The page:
by Heidi Sonen and Roscoe Shaw
I’m Dreaming of a …
Be careful what you wish for. A white Christmas is the dream of every child and many adults and it’s the stuff of movie stories and postcards, but the reality of a white Christmas can be a lot less fun than it seems.
First are the travel troubles. Heidi and I spent our daughter’s first Christmas eating from a vending machine at the Super 8 in Covington, Kentucky. Even the Domino’s Pizza was closed. Fortunately, the kid was too young to know or care. The Super 8 did not have a chimney.
Second, on a wickedly cold or snowy day, it’s tough to get out and enjoy some of the gifts you received. Who wants to ride a bike when two inches of snow turns over to sleet?
Finally, a lot of “white” days around here are pretty nasty. Two years ago, you’ll remember, was our snowiest winter on record. We had a white Christmas all right, but it certainly was the worst white Christmas ever.
The snow actually fell on December 18 and 19, 2009. Twenty-two inches fell in just 18 hours, making it a truly historic storm. The next week stayed cold, so most of the snow stayed.
Christmas morning 2009 broke with 28 degrees and pouring rain on top of the now-compacted slop and ice. Yuck! The freezing rain fell all morning and turned to just plain rain in the afternoon, totaling over an inch. Our weather log says “Most disgusting white Christmas ever.”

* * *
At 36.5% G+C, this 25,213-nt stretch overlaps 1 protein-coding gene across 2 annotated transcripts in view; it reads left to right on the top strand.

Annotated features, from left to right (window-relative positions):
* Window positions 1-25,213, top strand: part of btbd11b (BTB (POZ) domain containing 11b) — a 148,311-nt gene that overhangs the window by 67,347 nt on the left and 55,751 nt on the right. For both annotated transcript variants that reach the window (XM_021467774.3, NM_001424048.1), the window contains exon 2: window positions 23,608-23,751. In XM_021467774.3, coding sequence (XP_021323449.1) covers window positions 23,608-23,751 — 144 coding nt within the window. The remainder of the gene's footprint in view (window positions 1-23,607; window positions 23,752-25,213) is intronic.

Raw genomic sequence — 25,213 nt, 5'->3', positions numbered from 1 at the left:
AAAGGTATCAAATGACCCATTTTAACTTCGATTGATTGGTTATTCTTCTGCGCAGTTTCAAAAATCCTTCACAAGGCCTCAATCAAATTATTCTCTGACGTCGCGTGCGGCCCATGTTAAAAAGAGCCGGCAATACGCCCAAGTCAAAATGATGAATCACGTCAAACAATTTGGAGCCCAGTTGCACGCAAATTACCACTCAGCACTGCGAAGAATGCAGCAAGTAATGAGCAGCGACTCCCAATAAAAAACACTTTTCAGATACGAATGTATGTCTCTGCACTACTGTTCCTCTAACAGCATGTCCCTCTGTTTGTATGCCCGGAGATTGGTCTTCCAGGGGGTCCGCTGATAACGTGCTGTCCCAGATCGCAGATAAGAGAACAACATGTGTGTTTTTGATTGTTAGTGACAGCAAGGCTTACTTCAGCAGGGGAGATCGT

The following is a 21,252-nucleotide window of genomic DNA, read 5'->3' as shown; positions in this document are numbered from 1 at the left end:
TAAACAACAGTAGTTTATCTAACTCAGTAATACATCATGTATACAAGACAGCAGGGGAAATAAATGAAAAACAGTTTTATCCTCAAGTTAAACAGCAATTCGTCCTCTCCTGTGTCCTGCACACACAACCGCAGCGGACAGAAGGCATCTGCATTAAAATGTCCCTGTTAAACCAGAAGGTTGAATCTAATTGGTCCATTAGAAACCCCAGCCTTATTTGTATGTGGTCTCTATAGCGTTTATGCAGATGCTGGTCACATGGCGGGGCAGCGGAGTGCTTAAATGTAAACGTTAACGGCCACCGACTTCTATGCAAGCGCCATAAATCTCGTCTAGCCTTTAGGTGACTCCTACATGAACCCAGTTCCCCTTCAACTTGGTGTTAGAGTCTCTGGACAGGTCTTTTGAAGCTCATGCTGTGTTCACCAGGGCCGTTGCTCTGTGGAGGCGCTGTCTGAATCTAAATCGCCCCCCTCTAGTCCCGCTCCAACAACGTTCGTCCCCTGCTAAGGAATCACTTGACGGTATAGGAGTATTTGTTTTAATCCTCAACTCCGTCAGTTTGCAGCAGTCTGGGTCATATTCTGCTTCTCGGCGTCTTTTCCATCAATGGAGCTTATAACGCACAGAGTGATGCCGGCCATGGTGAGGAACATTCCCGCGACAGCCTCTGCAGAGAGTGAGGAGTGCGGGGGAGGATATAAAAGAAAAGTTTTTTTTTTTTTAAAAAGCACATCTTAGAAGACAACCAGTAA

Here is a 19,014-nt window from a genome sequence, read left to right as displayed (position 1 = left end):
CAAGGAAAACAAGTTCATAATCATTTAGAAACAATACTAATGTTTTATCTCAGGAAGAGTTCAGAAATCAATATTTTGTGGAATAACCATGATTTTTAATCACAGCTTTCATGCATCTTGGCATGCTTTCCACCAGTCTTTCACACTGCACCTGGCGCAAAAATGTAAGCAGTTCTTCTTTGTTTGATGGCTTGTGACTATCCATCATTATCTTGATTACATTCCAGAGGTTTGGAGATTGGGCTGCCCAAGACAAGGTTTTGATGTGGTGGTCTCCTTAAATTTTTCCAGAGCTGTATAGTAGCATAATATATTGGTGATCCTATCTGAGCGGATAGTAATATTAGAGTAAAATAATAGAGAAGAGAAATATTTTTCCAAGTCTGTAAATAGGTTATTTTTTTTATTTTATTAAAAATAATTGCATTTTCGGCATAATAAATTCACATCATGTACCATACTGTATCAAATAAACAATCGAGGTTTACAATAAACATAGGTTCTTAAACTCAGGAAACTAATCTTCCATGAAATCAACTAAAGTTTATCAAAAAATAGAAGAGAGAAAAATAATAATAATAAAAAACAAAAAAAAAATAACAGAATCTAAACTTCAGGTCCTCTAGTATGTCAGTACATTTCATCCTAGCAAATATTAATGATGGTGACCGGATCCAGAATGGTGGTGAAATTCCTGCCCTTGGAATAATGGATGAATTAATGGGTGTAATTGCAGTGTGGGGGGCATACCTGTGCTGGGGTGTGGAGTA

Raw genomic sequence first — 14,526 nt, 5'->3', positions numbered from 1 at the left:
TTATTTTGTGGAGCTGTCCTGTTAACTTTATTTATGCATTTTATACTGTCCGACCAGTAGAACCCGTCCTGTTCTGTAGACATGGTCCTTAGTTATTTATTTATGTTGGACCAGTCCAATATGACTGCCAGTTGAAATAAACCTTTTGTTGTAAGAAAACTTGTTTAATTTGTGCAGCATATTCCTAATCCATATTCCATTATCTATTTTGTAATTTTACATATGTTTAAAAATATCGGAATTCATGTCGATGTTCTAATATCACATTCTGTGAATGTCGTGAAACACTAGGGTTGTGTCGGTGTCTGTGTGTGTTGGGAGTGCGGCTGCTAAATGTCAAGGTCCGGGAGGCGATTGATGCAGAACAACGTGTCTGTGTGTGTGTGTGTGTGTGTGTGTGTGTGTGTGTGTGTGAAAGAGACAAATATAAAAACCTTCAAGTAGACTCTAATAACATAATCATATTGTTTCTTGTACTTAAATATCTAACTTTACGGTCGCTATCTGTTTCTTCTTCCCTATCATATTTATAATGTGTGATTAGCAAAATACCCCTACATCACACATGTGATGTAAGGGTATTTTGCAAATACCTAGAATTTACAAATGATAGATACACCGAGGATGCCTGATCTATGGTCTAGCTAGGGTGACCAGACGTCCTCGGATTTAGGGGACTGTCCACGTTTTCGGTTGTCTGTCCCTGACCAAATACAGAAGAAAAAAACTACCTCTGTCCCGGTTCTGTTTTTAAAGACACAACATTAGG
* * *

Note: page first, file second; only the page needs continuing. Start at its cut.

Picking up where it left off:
Notable White Christmases
We have data on Christmas day for 101 years and only seven had accumulating snow actually on Christmas. If you count leftover snow when the ground is still white, then about 20 days qualify, so the chance of a white Christmas is about one in five.
The king of all Christmas snows was in 1969, when 16 inches fell. 1966 was cold and clear, but 8 inches fell on the 23rd and 24th. Six inches dumped on Christmas Eve 1962. In fact, if you were a child of the 1960’s (like us), then having a white Christmas seemed normal. Snows fell on or just before Christmas in 1961, 1962, 1963, 1966, and 1969.
The “disgusting pile of slop” Christmas in 2009 was the first since 1998 when an inch was on the ground on the big day.
The November graph doesn’t show the expected downward temperature drift. Early in the month, temperatures were cold with lots of frost and October snow lingering on the nearby mountains. The warm weather came late in the month with three straight days at 70 or more degrees over Thanksgiving weekend.
Overall, the month was slightly warmer than normal. The hottest day was the 14th at 74 degrees and the coldest morning was 23 degrees on the 19th.
Rainfall for the month was generally slightly below normal, 3.26” compared to a 3.80.” Here are some totals from around the area. Note that at this time of year, the amounts don’t vary nearly as much from place to place as they do in the thunderstorm season.
White Hall 2.41”
Charlottesville Airport 3.14”
Afton Summit 2.15”